A year ago, I cast my vote in the Labour Party leadership election for Jeremy Corbyn. I felt strongly at the time that this was the only vote that would wean Labour’s leadership off its taste for austerity economics, with all his opponents implicitly accepting the framing behind it. I’d been appalled when Labour failed to oppose George Osborne’s welfare proposals, and when Labour’s right hailed this as a victory for adult politics. My view then, as it is now, was that Labour needed to be a clear opponent of austerity politics, in the name of electability. In both the short and long term, Labour needed to move on; only Corbyn’s campaign was even asking the right questions, let alone providing answers.
A year on, the development of economic policy, through John McDonnell’s New Economics Project, remains the lone success of Corbyn’s leadership. I’ve already written of the need to preserve those gains, but also set out clearly my view that Corbyn must go, for the sake of the left.
As Labour gears up for its election, it’s worth taking a moment to reflect on the left view of this election – and how, by presenting it as a coup by out-of-touch Parliamentarians, that view diminishes its fundamental importance. Corbyn’s supporters have said repeatedly that it is the members that matter; but, as Neil Kinnock pointed out in what was reported to have been a barnstorming speech to the Parliamentary Labour Party, the Party was founded to give a Parliamentary voice to the Labour movement; and a Labour leader who cannot command the support of more than a quarter of his Parliamentary colleagues, or is faced with mass resignations from his Shadow Cabinet, has a serious problem. The fact is that this is a battle between two fundamentally different conceptions of what the Labour Party is for – whether it should be a party based around achieving a Parliamentary majority to deliver a programme, or whether it should be a member-led campaigning organisation in which the Parliamentary party is mandated to implement majority decisions – and to call the current crisis a “coup” is wholly to understate the seriousness of what is at stake.
My own position is clear – the situation we face is far too important for gesture politics and we have to get a serious, anti-austerity Labour party in office that looks beyond its own membership to the people who need Labour and who Labour needs to speak for – the poorest, the most vulnerable in society, those facing falling real wages, falling benefits, insecurity in the workplace; people who have walked away from Labour in the last decade and who we are sometimes guilty of having forgotten – and who are likely to be in the front line, yet again, when the economic effects of Brexit begin to bite. I want a Labour Party that is prepared to put those people first in Government, not one passing resolutions and offering gestures of solitdarity in the purity of opposition. I also want a Labour Party that is credible, intellectually serious and willing to listen – and for all those reasons, as I blogged a while ago, Corbyn must go.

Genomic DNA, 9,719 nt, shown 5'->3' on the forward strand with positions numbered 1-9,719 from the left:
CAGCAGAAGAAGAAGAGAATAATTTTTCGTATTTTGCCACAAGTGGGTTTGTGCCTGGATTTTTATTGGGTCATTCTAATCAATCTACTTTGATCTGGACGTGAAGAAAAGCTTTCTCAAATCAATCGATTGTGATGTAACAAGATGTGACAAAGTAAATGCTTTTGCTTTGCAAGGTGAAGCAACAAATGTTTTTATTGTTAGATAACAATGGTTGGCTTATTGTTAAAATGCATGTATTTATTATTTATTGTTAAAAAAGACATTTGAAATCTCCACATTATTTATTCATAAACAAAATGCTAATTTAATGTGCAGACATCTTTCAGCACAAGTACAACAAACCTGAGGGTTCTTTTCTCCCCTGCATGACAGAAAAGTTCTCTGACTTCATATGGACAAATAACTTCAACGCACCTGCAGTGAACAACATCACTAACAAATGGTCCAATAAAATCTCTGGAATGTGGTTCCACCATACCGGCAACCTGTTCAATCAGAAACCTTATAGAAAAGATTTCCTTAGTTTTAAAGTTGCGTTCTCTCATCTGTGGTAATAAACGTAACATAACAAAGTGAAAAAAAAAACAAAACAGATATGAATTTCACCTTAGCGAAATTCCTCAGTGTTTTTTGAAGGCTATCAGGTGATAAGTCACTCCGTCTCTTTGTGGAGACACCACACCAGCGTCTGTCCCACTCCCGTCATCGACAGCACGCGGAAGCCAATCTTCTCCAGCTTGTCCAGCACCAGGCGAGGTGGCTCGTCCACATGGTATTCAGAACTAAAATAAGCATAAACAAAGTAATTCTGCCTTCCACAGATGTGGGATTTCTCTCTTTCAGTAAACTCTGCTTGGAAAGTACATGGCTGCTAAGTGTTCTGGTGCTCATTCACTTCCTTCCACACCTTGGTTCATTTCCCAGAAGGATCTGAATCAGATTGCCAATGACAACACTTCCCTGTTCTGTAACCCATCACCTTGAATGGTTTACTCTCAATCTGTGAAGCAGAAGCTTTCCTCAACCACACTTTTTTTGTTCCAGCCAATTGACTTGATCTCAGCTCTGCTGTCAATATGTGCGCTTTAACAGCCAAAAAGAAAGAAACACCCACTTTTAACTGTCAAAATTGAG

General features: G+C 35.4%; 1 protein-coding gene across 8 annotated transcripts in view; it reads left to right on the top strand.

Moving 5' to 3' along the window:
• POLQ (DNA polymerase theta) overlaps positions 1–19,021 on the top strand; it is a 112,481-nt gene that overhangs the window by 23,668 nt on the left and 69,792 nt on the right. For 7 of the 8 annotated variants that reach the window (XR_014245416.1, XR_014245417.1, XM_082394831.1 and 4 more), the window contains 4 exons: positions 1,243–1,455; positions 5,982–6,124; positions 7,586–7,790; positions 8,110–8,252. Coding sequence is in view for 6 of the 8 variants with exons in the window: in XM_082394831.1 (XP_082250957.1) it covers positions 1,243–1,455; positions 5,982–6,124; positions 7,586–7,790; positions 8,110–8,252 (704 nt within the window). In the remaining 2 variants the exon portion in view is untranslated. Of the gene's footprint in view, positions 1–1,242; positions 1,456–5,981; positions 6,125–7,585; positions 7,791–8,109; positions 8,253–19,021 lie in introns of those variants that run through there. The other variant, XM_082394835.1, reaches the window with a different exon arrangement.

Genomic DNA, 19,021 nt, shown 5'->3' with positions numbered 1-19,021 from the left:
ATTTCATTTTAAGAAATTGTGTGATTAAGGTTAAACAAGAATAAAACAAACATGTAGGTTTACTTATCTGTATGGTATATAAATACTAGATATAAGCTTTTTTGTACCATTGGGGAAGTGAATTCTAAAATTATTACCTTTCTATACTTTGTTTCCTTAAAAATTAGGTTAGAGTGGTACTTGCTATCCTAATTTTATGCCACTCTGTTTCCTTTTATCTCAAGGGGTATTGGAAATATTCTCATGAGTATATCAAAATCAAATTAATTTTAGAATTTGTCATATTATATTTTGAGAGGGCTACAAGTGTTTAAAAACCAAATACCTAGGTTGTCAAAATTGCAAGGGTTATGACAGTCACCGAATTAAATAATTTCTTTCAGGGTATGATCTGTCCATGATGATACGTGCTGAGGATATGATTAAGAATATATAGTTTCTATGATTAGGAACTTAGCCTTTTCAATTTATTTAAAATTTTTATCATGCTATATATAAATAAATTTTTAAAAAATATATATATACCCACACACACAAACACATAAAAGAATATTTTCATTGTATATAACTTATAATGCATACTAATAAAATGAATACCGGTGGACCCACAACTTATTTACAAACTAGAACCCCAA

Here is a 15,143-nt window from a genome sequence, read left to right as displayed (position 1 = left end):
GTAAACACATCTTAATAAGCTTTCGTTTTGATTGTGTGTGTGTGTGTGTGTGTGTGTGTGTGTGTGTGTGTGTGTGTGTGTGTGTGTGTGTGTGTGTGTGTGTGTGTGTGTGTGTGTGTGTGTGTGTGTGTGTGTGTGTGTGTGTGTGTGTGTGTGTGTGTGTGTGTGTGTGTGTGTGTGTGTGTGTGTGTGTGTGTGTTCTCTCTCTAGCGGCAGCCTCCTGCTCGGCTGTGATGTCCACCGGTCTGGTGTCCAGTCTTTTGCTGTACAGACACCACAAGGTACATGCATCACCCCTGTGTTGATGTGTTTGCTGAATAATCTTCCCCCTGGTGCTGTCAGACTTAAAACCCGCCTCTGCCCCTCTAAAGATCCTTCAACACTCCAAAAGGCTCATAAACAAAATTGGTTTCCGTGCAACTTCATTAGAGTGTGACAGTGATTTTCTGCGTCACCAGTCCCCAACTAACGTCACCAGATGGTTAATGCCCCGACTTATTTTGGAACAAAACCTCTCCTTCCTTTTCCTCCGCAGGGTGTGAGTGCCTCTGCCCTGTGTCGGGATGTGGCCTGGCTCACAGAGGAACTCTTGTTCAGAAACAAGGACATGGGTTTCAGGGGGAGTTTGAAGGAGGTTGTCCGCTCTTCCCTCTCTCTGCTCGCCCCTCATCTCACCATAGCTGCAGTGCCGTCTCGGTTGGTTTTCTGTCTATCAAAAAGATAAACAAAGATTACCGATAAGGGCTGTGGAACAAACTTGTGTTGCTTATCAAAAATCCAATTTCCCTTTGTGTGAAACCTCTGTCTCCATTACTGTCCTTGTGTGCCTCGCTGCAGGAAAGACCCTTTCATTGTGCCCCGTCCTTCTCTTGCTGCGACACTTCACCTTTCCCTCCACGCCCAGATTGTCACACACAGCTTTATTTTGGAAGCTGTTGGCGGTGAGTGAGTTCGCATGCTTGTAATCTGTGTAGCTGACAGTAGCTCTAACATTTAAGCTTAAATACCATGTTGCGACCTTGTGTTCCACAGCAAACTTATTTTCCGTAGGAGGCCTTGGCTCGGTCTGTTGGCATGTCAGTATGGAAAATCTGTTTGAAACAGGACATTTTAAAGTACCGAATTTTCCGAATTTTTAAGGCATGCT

So Labour needs a leader who will project a clearly anti-austerity position; who is engaged in the wider world outside the Leader’s office and understands the issues Labour faces; and who is willing and able to communicate. Of Corbyn’s declared opponents, it seems clear to me that Owen Smith fits the bill. He’s very much on the centre-left of the Party; it’s notable that after years of prevarication by his predecessors, as Work and Pensions Shadow he’s really taken the fight to the Tories (compare Rachel Reeves’ infamous comment that Labour would be “tougher on welfare than the Tories”). He has condemned going to war in Iraq. During the EU referendum campaign, I heard him share a platform with Jeremy Corbyn at a rally in Cardiff; his passion but also his sense of history and context put a lacklustre and disengaged Corbyn in the shade. As someone who has worked in the media, he’s unlikely to mistake turning up at rallies for effective leadership.
Most of all, as MP for Pontypridd he is best placed to understand some of the biggest issues facing the Party. Not just because he’s seen Welsh Labour deliver policies in Government that are far more radical than those embraced by pre-Corbyn Labour in Westminster, but because he represents one of the most deprived areas in Europe. He represents a community that was eviscerated by Thatcher in the 1980s; where people voted against EU membership despite the fact that they benefit enormously from it; where people have walked away from Labour and are being seduced by UKIP. At a recent Constituency GC meeting in my less deprived area of Cardiff, I heard a pro-Corbyn speaker describe people in the “Valleys” as “bigoted and uneducated”. Leaving aside the offence caused to my partner from the Rhondda, with a BSc, MSC, MBA and thirty years of campaigning Labour membership, that’s the kind of mentality Labour just can’t afford. Labour should be about listening, understanding, empowering and empathising; all too often the Corbynista mindset derives from an ideological sense of entitlement that is a precise mirror-image of the Bullingdon Tories. Those “bigoted and uneducated” people are the people who need Labour, and whom Labour needs and and has to win back.
This is not a coup; it’s a fundamental battle about what kind of a party Labour is – a party of Government or protest, a party that is open and welcoming or closed, ideological and democratic centralist; a party that speaks for the millions who need an alternative to austerity in Government, or for the handful who are more interested in passing resolutions; a party that is confident or paranoid. And I believe that Owen Smith is the candidate who is best placed to ensure that Labour remains true to its founding purpose, of working through Parliament to govern in the interests of the many.